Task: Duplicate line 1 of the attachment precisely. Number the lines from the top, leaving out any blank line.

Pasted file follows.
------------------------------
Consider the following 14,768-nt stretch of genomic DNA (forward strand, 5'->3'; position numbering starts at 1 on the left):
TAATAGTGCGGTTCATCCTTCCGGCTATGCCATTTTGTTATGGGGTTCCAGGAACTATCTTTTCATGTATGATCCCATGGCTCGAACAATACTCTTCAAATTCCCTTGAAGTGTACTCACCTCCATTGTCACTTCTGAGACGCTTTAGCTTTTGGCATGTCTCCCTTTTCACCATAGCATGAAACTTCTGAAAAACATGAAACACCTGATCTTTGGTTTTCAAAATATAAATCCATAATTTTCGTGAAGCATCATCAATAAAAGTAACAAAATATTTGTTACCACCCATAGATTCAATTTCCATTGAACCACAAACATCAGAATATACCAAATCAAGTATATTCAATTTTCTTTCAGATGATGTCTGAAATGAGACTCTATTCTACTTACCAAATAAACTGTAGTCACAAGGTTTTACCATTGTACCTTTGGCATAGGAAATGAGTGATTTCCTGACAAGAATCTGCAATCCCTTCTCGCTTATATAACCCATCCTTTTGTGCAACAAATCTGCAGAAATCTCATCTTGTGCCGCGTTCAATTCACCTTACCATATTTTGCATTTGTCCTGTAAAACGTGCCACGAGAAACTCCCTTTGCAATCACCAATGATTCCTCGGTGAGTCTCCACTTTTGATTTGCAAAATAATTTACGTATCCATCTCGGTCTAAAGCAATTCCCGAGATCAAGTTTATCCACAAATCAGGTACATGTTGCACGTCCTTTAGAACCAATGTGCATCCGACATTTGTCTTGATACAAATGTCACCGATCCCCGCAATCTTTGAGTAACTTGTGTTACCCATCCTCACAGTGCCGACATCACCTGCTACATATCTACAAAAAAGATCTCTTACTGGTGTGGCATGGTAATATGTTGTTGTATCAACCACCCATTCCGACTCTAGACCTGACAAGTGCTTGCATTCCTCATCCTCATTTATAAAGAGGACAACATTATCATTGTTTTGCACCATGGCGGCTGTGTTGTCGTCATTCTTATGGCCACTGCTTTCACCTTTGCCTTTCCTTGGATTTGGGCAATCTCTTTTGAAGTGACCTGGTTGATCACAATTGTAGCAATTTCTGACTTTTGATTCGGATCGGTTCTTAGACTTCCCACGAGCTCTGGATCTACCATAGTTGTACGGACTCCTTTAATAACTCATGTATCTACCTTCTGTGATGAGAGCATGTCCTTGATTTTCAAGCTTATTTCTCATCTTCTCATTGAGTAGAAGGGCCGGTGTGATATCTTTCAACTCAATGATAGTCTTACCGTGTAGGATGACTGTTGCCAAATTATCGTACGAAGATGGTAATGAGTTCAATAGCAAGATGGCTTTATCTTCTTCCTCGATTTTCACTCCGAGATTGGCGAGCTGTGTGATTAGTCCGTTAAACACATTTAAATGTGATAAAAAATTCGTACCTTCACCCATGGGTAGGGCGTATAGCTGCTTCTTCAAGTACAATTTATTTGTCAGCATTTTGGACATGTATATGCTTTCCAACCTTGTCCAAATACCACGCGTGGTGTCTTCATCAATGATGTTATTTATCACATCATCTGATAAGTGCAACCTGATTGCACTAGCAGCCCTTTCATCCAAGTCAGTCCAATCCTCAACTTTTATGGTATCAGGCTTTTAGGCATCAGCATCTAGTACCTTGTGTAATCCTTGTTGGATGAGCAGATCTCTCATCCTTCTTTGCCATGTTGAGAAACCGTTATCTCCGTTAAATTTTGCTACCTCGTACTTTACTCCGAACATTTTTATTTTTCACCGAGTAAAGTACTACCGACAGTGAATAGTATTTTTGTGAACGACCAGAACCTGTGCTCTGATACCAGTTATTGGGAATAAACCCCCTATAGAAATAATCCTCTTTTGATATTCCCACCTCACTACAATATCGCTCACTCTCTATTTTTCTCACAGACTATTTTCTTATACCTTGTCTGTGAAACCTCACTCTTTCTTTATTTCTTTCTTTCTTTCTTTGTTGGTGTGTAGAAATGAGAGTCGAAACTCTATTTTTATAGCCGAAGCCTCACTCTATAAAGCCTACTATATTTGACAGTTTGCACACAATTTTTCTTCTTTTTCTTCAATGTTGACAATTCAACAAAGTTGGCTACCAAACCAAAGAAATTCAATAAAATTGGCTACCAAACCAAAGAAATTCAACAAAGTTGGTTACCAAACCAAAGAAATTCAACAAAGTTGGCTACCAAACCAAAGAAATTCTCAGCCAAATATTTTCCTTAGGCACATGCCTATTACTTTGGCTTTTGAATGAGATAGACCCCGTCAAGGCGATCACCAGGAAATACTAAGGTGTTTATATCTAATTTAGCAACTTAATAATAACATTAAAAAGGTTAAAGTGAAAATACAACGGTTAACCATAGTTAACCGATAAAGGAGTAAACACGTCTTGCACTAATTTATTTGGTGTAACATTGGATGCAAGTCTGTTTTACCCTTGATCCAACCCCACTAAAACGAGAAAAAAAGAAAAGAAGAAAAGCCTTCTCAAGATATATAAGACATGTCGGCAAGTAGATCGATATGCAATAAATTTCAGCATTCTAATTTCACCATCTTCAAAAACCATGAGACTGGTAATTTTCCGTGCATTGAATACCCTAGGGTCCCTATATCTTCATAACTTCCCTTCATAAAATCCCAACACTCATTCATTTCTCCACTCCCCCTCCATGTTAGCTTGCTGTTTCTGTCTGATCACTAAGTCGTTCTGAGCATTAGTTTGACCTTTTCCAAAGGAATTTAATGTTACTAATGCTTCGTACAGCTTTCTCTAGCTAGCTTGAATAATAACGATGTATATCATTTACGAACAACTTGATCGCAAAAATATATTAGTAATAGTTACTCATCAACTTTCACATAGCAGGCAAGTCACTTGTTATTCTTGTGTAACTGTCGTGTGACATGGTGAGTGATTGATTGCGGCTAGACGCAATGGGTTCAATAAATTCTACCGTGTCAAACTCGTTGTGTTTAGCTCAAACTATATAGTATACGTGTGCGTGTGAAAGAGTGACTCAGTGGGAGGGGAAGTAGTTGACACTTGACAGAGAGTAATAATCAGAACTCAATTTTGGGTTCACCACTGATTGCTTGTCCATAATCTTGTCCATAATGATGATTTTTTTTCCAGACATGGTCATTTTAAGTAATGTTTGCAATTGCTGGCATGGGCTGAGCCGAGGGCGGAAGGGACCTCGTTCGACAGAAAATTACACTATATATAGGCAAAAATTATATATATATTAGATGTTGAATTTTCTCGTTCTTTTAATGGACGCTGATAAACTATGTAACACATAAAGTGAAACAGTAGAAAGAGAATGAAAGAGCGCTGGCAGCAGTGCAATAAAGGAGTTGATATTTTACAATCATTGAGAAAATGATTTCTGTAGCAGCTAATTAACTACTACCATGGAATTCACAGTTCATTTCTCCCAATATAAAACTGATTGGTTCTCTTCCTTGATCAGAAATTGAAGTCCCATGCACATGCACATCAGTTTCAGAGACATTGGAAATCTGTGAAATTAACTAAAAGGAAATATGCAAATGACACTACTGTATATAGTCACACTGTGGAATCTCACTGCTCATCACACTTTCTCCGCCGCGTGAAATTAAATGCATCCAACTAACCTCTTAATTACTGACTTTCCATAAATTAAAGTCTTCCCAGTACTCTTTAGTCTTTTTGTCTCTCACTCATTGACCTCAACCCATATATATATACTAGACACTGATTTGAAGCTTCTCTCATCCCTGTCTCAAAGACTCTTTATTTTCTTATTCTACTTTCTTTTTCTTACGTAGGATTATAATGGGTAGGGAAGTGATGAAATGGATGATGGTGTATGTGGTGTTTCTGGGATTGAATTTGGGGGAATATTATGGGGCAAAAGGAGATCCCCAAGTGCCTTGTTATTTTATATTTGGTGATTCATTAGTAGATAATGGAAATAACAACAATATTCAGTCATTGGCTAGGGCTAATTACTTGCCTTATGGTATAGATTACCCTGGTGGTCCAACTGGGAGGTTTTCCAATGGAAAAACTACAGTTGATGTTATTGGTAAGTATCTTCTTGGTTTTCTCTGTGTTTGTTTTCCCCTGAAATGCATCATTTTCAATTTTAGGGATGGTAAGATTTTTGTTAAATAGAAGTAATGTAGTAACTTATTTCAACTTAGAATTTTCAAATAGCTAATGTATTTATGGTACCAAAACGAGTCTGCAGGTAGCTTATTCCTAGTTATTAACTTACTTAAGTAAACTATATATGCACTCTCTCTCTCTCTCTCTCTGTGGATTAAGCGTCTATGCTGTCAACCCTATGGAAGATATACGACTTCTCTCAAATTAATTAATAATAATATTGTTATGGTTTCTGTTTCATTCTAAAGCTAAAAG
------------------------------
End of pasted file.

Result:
Consider the following 14,768-nt stretch of genomic DNA (forward strand, 5'->3'; position numbering starts at 1 on the left):